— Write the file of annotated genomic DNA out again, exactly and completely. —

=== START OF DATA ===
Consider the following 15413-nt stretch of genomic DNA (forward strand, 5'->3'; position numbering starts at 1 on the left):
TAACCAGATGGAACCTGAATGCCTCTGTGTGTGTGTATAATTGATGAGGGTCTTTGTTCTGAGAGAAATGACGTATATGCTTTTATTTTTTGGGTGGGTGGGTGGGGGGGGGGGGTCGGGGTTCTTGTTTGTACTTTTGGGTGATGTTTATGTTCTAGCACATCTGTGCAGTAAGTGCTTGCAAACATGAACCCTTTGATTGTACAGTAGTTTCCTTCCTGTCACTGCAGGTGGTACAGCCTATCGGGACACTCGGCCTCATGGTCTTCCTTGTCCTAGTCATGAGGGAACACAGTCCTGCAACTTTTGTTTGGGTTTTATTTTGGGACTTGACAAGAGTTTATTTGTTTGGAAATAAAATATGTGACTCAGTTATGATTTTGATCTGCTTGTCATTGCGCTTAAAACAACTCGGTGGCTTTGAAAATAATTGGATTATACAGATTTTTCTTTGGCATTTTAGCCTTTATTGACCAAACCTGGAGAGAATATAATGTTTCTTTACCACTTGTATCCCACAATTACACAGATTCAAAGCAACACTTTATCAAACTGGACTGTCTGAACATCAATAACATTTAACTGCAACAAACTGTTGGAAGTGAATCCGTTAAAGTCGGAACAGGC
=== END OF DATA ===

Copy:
Consider the following 15413-nt stretch of genomic DNA (forward strand, 5'->3'; position numbering starts at 1 on the left):
TAACCAGATGGAACCTGAATGCCTCTGTGTGTGTGTATAATTGATGAGGGTCTTTGTTCTGAGAGAAATGACGTATATGCTTTTATTTTTTGGGTGGGTGGGTGGGGGGGGGGGGTCGGGGTTCTTGTTTGTACTTTTGGGTGATGTTTATGTTCTAGCACATCTGTGCAGTAAGTGCTTGCAAACATGAACCCTTTGATTGTACAGTAGTTTCCTTCCTGTCACTGCAGGTGGTACAGCCTATCGGGACACTCGGCCTCATGGTCTTCCTTGTCCTAGTCATGAGGGAACACAGTCCTGCAACTTTTGTTTGGGTTTTATTTTGGGACTTGACAAGAGTTTATTTGTTTGGAAATAAAATATGTGACTCAGTTATGATTTTGATCTGCTTGTCATTGCGCTTAAAACAACTCGGTGGCTTTGAAAATAATTGGATTATACAGATTTTTCTTTGGCATTTTAGCCTTTATTGACCAAACCTGGAGAGAATATAATGTTTCTTTACCACTTGTATCCCACAATTACACAGATTCAAAGCAACACTTTATCAAACTGGACTGTCTGAACATCAATAACATTTAACTGCAACAAACTGTTGGAAGTGAATCCGTTAAAGTCGGAACAGGC